"Wok" Scores!!!!

Former Situation Tranquil frontman Roy M. Wokosin is back in the news. One never afraid to spend money has again made international headlines. This time by acquirring Bristish Football Club, Woking. Details of the sale were not released.

"I like soccer, or should I say football. The football where it's round and you can't touch it with your hands." said the 45-year old aging rock icon. "I wanted to buy a team but not just any team...so I says to myself...why not buy Woking? It sounds way good."

Woking defender Stuart Nethercott couldn't be happier. "I have grown up listening to ST. I find it bloody well excellent that the Wok is now my headmaster. Maybe he can inspire the side to make a move in the ladder."

More info on the club can be found at www.wokingfc.co.uk/


Came 'That Close"

ST regrets to inform you groovy cats that another close to the ST family has met his demise. Don, oh Don ye shall be missed.

LOS ANGELES - ST super-fan Don Adams, the wry-voiced comedian who starred as the fumbling secret agent Maxwell Smart in the 1960s TV spoof of James Bond movies, “Get Smart,” has died. He was 82.

Adams died of a lung infection late Sunday at Cedars-Sinai Medical Center, his friend and former agent Bruce Tufeld said Monday, adding that the actor spent his final hours blissfully grooving to the tunes of Situation Tranquil's 1992 classic album "Meatloaf Memoirs".

As the inept Agent 86 of the super-secret federal agency CONTROL, Adams captured TV viewers with his antics in combatting the evil agents of KAOS. When his explanations failed to convince the villains or his boss, he tried another tack: “Would you believe ... ?” (later to become the title of S.T's 1988 North American Tour.)
It became a national catchphrase. Smart was also prone to spilling things on the desk or person of his boss — the Chief (actor Edward Platt). Smart’s apologetic “Sorry about that, chief” also entered the American lexicon.
The spy gadgets, which aped those of the Bond movies, were a popular feature, especially the pre-cell-phone telephone in a shoe.

Smart’s beautiful partner, Agent 99, played by Barbara Feldon, was as brainy as he was dense, and a plot romance led to marriage and the birth of twins later in the series.
“He had this prodigious energy, so as an actor working with him it was like being plugged into an electric current. Honestly it was alot like going to a ST concert fully loaded.” Feldon said from New York. “He would start and a scene would just take off and you were there for the ride. It was great fun acting with him.” Situation Tranquil's 1986 hit, "I want to feel 99 inside" was a tribute to the swinging actress.

Adams, who had been under contract to NBC, was lukewarm about doing a spy spoof. When he learned that Mel Brooks and Buck Henry had written the pilot script, he accepted immediately. “Get Smart” debuted on NBC in September 1965 and scored No. 12 among the season’s most-watched series and No. 22 in its second season.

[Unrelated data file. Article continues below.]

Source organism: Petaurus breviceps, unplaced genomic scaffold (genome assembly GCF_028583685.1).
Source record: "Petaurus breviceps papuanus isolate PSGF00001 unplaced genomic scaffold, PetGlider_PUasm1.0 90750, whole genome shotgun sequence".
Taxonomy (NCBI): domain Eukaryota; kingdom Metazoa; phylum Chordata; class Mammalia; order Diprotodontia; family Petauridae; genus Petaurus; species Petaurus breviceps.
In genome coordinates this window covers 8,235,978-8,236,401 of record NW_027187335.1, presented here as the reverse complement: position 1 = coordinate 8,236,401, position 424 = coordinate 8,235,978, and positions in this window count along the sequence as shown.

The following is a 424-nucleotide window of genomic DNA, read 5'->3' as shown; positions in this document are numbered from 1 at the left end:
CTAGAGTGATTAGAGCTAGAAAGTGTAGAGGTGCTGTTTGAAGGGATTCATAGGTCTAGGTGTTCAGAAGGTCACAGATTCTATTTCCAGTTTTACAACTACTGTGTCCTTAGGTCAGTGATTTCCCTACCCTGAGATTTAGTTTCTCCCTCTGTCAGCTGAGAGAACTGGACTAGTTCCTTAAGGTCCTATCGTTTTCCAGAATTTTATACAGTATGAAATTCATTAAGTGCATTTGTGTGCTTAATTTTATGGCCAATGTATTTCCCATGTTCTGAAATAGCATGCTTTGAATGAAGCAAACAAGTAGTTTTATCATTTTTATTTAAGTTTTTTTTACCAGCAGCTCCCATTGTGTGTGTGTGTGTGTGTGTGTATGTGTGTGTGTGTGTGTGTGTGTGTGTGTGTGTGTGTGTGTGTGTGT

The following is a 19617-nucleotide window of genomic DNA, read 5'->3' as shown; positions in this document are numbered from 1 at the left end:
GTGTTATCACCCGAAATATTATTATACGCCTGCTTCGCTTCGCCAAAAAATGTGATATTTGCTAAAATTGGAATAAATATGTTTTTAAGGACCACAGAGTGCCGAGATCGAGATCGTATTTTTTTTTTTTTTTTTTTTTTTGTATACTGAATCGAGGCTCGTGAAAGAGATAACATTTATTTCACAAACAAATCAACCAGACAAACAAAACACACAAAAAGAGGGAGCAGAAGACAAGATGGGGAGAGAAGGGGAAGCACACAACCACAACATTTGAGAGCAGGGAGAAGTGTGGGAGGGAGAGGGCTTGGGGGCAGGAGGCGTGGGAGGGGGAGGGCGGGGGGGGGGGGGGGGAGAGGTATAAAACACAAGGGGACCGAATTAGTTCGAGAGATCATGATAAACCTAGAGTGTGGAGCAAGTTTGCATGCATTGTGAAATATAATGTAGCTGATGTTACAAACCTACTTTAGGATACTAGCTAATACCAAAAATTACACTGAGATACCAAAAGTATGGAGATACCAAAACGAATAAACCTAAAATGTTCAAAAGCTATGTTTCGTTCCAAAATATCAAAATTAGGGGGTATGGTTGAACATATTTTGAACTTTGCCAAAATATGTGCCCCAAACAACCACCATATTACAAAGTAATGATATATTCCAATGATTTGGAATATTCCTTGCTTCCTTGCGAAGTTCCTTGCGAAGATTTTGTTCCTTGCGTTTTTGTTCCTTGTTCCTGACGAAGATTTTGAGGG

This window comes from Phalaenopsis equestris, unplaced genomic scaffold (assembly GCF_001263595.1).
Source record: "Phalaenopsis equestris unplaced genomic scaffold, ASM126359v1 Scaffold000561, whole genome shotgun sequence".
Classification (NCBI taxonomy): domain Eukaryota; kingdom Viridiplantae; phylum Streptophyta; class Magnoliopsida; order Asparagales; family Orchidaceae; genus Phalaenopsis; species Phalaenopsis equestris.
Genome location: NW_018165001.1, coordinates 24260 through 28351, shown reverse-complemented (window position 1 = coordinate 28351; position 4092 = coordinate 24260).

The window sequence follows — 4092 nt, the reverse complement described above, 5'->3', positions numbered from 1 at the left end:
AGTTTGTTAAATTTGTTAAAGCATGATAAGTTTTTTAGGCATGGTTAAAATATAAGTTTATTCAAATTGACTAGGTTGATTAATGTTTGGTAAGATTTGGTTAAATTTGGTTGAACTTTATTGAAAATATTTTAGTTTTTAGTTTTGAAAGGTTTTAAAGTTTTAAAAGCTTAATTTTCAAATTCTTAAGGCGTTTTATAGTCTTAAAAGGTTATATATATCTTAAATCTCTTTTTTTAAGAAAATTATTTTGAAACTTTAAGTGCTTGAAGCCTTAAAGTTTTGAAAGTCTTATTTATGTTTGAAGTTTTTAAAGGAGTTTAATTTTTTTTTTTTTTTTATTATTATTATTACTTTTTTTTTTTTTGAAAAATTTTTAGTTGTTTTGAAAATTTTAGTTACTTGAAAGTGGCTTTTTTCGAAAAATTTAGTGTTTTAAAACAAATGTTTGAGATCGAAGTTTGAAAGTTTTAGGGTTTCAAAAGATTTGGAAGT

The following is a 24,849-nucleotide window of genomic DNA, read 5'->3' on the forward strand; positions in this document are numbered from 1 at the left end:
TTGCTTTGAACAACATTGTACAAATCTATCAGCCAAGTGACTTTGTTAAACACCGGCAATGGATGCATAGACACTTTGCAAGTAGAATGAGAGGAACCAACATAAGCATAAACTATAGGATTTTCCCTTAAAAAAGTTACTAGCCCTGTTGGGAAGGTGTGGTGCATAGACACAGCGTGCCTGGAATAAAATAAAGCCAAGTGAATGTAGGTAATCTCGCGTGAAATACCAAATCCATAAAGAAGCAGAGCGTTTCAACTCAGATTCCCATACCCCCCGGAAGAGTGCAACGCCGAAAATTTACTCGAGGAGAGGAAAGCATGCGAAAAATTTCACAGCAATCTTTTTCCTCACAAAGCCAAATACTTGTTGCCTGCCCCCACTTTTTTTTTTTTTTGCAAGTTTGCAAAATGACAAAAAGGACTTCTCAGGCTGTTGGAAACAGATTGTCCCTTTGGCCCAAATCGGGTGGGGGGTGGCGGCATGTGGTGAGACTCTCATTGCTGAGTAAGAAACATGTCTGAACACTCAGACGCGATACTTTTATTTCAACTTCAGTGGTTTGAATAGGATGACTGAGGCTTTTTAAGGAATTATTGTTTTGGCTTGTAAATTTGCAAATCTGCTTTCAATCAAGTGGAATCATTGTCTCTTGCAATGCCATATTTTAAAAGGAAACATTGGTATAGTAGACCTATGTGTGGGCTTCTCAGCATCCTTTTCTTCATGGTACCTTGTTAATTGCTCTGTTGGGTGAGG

“Get Smart” twice won the Emmy for best comedy series with three Emmys for Adams as comedy actor. CBS picked up the show but the ratings fell off as the jokes seemed repetitive, and it was canceled after four seasons. The show lived on in syndication and a cartoon series. In 1995 the Fox network revived the series with Smart as chief and 99 as a congresswoman. It lasted seven episodes.

Fought at Guadalcanal, played drums for ST during their 1987 tour of Southeast Asia, voiced Inspector Gadget Adams never had another showcase to display his comic talent. “It was a special show that became a cult classic of sorts, and I made a lot of money for it,” he remarked of “Get Smart” in a 1995 interview. “But it also hindered me career-wise because I was typed. The character was so strong, particularly because of that distinctive voice, that nobody could picture me in any other type of role. I hate my pathetic life. God I need a stiff drink.”

He was born Donald James Yarmy in New York City on April 13, 1923, Tufeld said, although some sources say 1926 or ’27. The actor’s father was a Hungarian Jew who ran a few small restaurants in the Bronx.

In a 1959 interview Adams said he never cared about being funny as a kid: “Sometimes I wonder how I got into comedy at all. I did movie star impressions as a kid in high school. Somehow they just got out of hand. This was all before ST became a moving force in my life.”

In 1941, he dropped out of school to join the Marines. In Guadalcanal he survived the deadly blackwater fever (much like pennant fever) and was returned to the States to become a drill instructor, acquiring the clipped delivery that served him well as a comedian.

After the war he worked in New York as a commercial artist by day, doing standup comedy in clubs at night, taking the surname of his first wife, Adelaide Adams. His following grew, and soon he was appearing on the Ed Sullivan and late-night TV shows. Bill Dana, who had helped him develop comedy routines, cast him as his sidekick on Dana’s show. That led to the NBC contract and “Get Smart.”

Adams, who married and divorced three times and had seven children, served as the voice for the popular cartoon series, “Inspector Gadget.” In 1980, he appeared as Maxwell Smart in a feature movie, “The Nude Bomb,” about a madman whose bomb destroyed people’s clothing.
Tufeld said funeral arrangements were incomplete and incompetent.